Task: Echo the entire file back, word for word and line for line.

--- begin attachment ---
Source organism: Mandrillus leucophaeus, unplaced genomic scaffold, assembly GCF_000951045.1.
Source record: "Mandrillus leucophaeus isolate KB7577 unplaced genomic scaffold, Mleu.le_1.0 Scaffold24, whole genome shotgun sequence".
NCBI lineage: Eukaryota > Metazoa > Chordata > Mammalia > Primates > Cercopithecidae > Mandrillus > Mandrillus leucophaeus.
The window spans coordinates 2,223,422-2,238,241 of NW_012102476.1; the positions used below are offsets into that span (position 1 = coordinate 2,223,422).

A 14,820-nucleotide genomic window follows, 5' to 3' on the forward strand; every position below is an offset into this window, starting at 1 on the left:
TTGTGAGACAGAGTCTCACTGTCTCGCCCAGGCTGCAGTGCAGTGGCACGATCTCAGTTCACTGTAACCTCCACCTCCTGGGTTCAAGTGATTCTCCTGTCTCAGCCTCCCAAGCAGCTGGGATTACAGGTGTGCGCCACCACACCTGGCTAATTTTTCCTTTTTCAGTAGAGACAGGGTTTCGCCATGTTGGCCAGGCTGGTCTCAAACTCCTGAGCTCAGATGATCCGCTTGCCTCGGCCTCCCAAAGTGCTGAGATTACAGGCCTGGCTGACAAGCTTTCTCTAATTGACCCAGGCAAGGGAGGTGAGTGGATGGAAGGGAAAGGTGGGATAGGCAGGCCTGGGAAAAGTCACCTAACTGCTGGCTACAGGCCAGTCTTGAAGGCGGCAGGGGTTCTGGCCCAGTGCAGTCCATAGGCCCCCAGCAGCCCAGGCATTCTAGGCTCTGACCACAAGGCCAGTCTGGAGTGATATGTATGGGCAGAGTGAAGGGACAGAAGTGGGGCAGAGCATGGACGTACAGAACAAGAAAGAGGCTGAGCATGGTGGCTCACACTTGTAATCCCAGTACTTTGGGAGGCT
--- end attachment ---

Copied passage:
Source organism: Mandrillus leucophaeus, unplaced genomic scaffold, assembly GCF_000951045.1.
Source record: "Mandrillus leucophaeus isolate KB7577 unplaced genomic scaffold, Mleu.le_1.0 Scaffold24, whole genome shotgun sequence".
NCBI lineage: Eukaryota > Metazoa > Chordata > Mammalia > Primates > Cercopithecidae > Mandrillus > Mandrillus leucophaeus.
The window spans coordinates 2,223,422-2,238,241 of NW_012102476.1; the positions used below are offsets into that span (position 1 = coordinate 2,223,422).

A 14,820-nucleotide genomic window follows, 5' to 3' on the forward strand; every position below is an offset into this window, starting at 1 on the left:
TTGTGAGACAGAGTCTCACTGTCTCGCCCAGGCTGCAGTGCAGTGGCACGATCTCAGTTCACTGTAACCTCCACCTCCTGGGTTCAAGTGATTCTCCTGTCTCAGCCTCCCAAGCAGCTGGGATTACAGGTGTGCGCCACCACACCTGGCTAATTTTTCCTTTTTCAGTAGAGACAGGGTTTCGCCATGTTGGCCAGGCTGGTCTCAAACTCCTGAGCTCAGATGATCCGCTTGCCTCGGCCTCCCAAAGTGCTGAGATTACAGGCCTGGCTGACAAGCTTTCTCTAATTGACCCAGGCAAGGGAGGTGAGTGGATGGAAGGGAAAGGTGGGATAGGCAGGCCTGGGAAAAGTCACCTAACTGCTGGCTACAGGCCAGTCTTGAAGGCGGCAGGGGTTCTGGCCCAGTGCAGTCCATAGGCCCCCAGCAGCCCAGGCATTCTAGGCTCTGACCACAAGGCCAGTCTGGAGTGATATGTATGGGCAGAGTGAAGGGACAGAAGTGGGGCAGAGCATGGACGTACAGAACAAGAAAGAGGCTGAGCATGGTGGCTCACACTTGTAATCCCAGTACTTTGGGAGGCT